Free Speech Fracas at CUNY

Alex Kane Feb 22, 2013

Anti-Israel hatefest,” said Harvard lawyer Alan Dershowitz.

A “kill-Israel frolic,” screamed the New York Post’s Andrea Peyser.

“The potential for a second Holocaust,” warned Brooklyn assemblyman Alan Maisel.

When the Israel discourse enforcers fired the opening salvo against Brooklyn College in advance of a Feb. 7 panel discussion on the Boycott, Divestment and Sanctions (BDS) movement against the Israeli occupation, there was a distinct feeling of dèjá vu. It was the third time in less than two years that the City University of New York (CUNY), of which Brooklyn College is a part, has been attacked for engaging with real or imagined critics of Israel.

In May 2011, the CUNY Board of Trustees voted to deny Pulitzer Prize-winning playwright Tony Kushner an honorary degree due to his past criticism of the Israeli occupation. The board reversed its decision a week later after coming under fierce criticism. Last year, Brooklyn College Provost William Tramontono yanked the departmental appointment of CUNY graduate student Kristofer Petersen- Overton to teach a seminar on Middle East politics when a student complained about the syllabus to a local politician. An outpouring of protest forced Tramontono to return Petersen- Overton to his class.

The BDS movement seeks to rally international opposition to Israeli policies and settlements. The attacks against the Feb. 7 forum, which featured two leading BDS proponents and was sponsored by the Political Science Department, escalated when a gaggle of local elected officials signed a letter calling on the school not to associate itself with the event. Among their ranks were the four leading Democratic candidates for Mayor as well as a number of “progressives” on the City Council.

A second letter penned by City Council Assistant Majority Leader Lewis Fidler threatened to cut funding for CUNY and Brooklyn College if the school did not cancel the event or withdraw its sponsorship.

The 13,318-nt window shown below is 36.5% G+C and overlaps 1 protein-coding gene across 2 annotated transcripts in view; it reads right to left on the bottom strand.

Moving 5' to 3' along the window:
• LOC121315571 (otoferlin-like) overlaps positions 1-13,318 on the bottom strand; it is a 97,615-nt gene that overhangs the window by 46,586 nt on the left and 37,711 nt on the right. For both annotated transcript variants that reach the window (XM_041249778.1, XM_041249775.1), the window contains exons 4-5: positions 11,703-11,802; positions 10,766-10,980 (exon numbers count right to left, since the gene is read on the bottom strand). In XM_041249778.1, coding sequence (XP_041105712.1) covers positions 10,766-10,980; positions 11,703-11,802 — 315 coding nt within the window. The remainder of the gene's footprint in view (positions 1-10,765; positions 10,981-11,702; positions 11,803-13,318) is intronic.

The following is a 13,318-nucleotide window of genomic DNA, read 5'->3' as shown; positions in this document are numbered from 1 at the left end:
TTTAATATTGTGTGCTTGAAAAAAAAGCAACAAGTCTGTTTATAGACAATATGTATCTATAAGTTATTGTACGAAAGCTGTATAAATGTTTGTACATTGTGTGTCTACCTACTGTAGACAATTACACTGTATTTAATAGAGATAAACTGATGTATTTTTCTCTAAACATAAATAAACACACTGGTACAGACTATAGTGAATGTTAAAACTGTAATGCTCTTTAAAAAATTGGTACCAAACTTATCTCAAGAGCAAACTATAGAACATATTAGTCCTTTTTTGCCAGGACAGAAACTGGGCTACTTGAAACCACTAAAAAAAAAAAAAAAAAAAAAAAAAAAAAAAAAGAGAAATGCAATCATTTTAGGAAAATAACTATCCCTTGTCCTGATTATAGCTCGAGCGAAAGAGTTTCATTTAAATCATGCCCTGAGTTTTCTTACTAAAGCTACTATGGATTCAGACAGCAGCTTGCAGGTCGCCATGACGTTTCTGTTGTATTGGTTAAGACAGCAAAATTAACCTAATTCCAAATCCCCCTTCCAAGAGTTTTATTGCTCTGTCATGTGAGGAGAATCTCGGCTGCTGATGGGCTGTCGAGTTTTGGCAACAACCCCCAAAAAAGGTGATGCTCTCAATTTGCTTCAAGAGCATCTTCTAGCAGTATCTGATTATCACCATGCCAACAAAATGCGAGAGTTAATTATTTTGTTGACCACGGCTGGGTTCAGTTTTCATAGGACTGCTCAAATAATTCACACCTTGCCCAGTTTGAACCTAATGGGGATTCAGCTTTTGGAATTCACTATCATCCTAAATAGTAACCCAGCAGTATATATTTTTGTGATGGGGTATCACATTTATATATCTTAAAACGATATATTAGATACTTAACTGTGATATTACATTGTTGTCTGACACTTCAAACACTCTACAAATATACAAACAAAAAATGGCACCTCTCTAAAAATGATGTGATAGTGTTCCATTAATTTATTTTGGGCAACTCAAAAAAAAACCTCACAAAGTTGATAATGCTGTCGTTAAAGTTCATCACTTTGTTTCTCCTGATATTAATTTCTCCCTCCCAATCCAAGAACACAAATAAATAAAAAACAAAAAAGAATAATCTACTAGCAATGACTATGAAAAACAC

“This entire controversy has only one ‘principle’ and one purpose: to threaten, intimidate and bully professors, school
administrators and academic institutions out of any involvement in criticisms of Israel,”
wrote Guardian (UK) columnist Glenn Greenwald.

As it turned out, Israel backers had overreached, and their campaign failed miserably.

Backers of academic freedom at CUNY were prepared for the onslaught after the Kushner and Petersen-Overton cases and used their social media networks to mobilize support for their cause.

This time Brooklyn College President Karen Gould remained steadfast from the beginning in defending the right of the Political Science Department and student groups to hold an event of their choosing to discuss the BDS movement. CUNY Chancellor Matthew Goldstein, who was missing in action when the CUNY board pilloried Kushner, backed Gould with a strong statement of support for academic freedom. And Mayor Michael Bloomberg delivered the final blow, saying, “If you want to go to a university where the government decides what kind of subjects are fit for discussion, I suggest you apply to a school in North Korea.”

Before it was over, many of the elected officials who had threatened to punish CUNY disavowed their words and promised that they too supported academic freedom.

Why do these campaigns keep happening?

The most salient reason is that criticism of Israel is slowly creeping into the mainstream — the Jewish state’s systematic denial of Palestinian rights and its belligerent policies toward its neighbors make this inevitable. BDS, a nonviolent movement initiated by Palestinian civil society in 2005, has been gradually able to capitalize on dismay with Israel and build a following on college campuses — the most recent one being University of California, Irvine, where the student government passed a resolution calling for divestment from companies that provide the Israeli military and state with crucial components to maintain their hold over Palestinians.

Unable to defend an apartheid state on its own merits, many of Israel’s backers choose to double down on an “Israel right or wrong” version of the world, insisting that critics be denied a public hearing and the respectability that comes with it. Hence the knee-jerk reactions — they hate Israel; they’re anti-Semitic; they support terrorism; it’s hate speech — and the assault on the university as an open space for debating controversial issues.

It’s self-defeating behavior that damages the perpetrators more than their intended targets. But with growing support for BDS, we’re likely to see more of this at CUNY and beyond.

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